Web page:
Living with the aftermath | Inquirer Opinion

Living with the aftermath

A booming vibration cuts through the air, indicating the arrival of our persistent guest. “He-li-kap-ter!” The kid next door shrieks on cue. A helicopter flies past for the second time that day. It moves across a thin cloud like a black bug; looking, scanning, moving away. It disappears and the noise fades.

This peculiar visitor wouldn’t be drawn to our city on Christmas if it wasn’t for one reason — a great tragedy. That tragedy began with the arrival of an ominous, dark, all-engulfing light. Next, the wind and the rain made their violent entrance. The wind mercilessly beat down anything that came in its path, lashing metal roofs, tearing down trees, stripping houses. The rain, just as severe, came crashing down. These two forces of nature, within those few hours, seemed alive. They were hungry beasts driven to only one goal — destruction.


The clanging of wood and metal, the threat of flooding, and the darkness struck the most genuine and natural fear among us that was ever possible.

“I haven’t experienced anything like that all my life,” people in their 30’s to their 60’s said afterward. This was what Supertyphoon Odette brought upon Surigao City on Dec. 16, 2021.


The morning after the storm was the complete opposite. The sun was at its most regal as it rose high into the bright sky. At night, the full moon glowed, creating glittering waves of light against the dark ocean. It was calm. The sun, sky, moon, ocean, and nature itself seemed to be looking at us pitifully, perhaps even mockingly.

As the weather cleared, the aftermath became apparent. A morbid curiosity seemed txo grip everyone in the city. The streets filled with debris were soon crowded with motorcycles, cars, and crowds of people — all eager to see the damage for themselves.

And damage there was. Fallen trees, telephone poles, rubble, mud, torn material. Like black vines, cables, and wires slithered on streets or hung loosely in the air. Sidewalks were filled with metal roofing crumpled like paper. Trees, foliage, metal poles were bent at odd angles. Broken glass littered the streets, houses were stripped bare, and buildings were flattened by the wind. Somehow, we found ourselves navigating through all this chaos.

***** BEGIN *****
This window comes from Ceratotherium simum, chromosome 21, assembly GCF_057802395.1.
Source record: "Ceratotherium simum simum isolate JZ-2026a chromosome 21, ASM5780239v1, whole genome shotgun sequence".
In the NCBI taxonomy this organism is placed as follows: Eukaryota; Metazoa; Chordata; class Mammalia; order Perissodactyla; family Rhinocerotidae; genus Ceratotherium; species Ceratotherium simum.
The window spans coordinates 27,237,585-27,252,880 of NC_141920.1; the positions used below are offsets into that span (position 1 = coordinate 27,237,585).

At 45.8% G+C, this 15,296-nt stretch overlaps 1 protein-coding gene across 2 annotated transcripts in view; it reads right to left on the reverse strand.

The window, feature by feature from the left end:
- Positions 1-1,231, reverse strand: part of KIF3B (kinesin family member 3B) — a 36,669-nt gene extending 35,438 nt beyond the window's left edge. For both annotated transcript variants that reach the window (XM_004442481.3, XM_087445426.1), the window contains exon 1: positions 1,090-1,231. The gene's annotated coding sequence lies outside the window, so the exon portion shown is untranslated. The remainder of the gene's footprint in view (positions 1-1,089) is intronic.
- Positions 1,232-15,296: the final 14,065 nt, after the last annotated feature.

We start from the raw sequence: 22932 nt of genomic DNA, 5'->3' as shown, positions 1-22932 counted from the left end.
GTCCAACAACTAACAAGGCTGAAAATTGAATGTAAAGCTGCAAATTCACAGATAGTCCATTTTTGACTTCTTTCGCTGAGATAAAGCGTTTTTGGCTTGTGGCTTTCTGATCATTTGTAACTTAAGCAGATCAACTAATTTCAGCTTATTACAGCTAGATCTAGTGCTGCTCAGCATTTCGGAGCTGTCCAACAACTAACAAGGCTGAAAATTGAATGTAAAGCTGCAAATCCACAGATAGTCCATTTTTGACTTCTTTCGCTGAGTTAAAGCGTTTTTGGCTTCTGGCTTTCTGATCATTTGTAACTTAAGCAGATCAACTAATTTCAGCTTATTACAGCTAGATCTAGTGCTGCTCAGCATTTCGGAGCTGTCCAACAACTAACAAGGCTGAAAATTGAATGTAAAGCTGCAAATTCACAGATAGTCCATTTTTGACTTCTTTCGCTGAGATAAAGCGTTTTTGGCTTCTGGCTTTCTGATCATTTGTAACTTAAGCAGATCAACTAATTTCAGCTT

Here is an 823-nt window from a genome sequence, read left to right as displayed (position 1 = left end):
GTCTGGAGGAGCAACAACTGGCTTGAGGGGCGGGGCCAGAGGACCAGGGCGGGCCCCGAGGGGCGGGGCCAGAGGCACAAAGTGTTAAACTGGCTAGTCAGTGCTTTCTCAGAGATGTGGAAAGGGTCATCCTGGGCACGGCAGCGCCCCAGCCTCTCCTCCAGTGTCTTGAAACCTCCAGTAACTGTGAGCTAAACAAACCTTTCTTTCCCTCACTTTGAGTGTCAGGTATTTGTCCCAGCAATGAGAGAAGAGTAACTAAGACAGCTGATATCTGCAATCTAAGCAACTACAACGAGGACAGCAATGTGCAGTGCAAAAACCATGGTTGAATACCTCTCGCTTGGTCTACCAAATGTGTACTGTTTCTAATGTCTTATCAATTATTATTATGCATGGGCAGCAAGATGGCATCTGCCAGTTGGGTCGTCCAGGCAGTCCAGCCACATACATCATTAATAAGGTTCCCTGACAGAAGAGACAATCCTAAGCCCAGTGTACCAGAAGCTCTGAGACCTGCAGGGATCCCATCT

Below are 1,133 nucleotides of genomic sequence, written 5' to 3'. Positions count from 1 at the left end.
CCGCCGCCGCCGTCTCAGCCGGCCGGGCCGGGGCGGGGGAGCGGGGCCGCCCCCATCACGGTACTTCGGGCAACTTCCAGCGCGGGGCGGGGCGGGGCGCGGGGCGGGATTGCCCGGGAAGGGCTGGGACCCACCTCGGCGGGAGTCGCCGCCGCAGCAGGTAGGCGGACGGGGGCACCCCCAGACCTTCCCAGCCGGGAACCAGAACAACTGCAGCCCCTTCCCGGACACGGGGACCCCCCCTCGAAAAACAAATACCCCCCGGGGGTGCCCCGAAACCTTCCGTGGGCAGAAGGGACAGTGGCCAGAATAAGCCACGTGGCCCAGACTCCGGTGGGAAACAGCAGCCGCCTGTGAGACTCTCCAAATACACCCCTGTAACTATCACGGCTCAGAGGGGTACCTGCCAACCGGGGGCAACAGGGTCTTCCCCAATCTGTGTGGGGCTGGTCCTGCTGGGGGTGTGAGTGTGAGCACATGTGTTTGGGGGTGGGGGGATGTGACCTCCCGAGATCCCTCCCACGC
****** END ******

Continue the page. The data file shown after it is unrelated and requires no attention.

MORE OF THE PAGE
The entire scene struck me as surreal. The city I grew up in was thoroughly destroyed and cut off from the rest of the world. It felt like everything was in a bubble that would just burst any time. And I felt that, somehow, some of the people salvaging what they could, or working endlessly to repair their houses, or looking through the damage in the city, felt and thought the same way I did.

Everything was in limbo. The day ended when the sun set, because once it was dark there was not much to do. The helicopters would start coming. And we heard the rumors: “1,000 people died in Siargao.” “Only one house was left standing in one town.”

An air of worry and uncertainty soon settled in. People worried about relatives and friends they had no way of contacting.

Five days after the storm, cellular signal was restored. Although it was weak, sometimes disappearing completely, everyone rushed outside with their phones. No one seemed to be inside their house.


As we passed by the shore, I got a mouthful of dust as the strong winds whipped up the sand on the pavement. Everywhere, the busy sounds of the city clashed with the rubble and ruin still on the streets. The worry of the day before was gone, now replaced by a frantic, nervous energy.

A few more days and nights spent with humid air, scarce water, mosquitoes, flashlights, and candlelight whirled by, until we counted nine days since the storm. It seemed we blinked, and now it was Christmas. The helicopter flew past once more, its sound making me feel like I was living in a war zone.

There are far fewer Christmas lights and a lot less of anything this year. Crowds of people fill the streets along with the usual bustle of traffic. The low humming of cars and motorcycles mesh with the louder buzz of generators, which have quickly become the hottest trend in town. The city is slowly resurrecting.

People continue their lives with marked calmness, even apathy. This is not “resilience,” merely acceptance of things as they are—because there simply is no other choice for us.

* * *

Asiel Lohia R. Miranda, 16, from Surigao City, is a senior high school student who’s always looking for change and ways to keep herself busy.

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TAGS: Asiel Lohia R. Miranda, typhoon aftermath, typhoon odette, Young Blood
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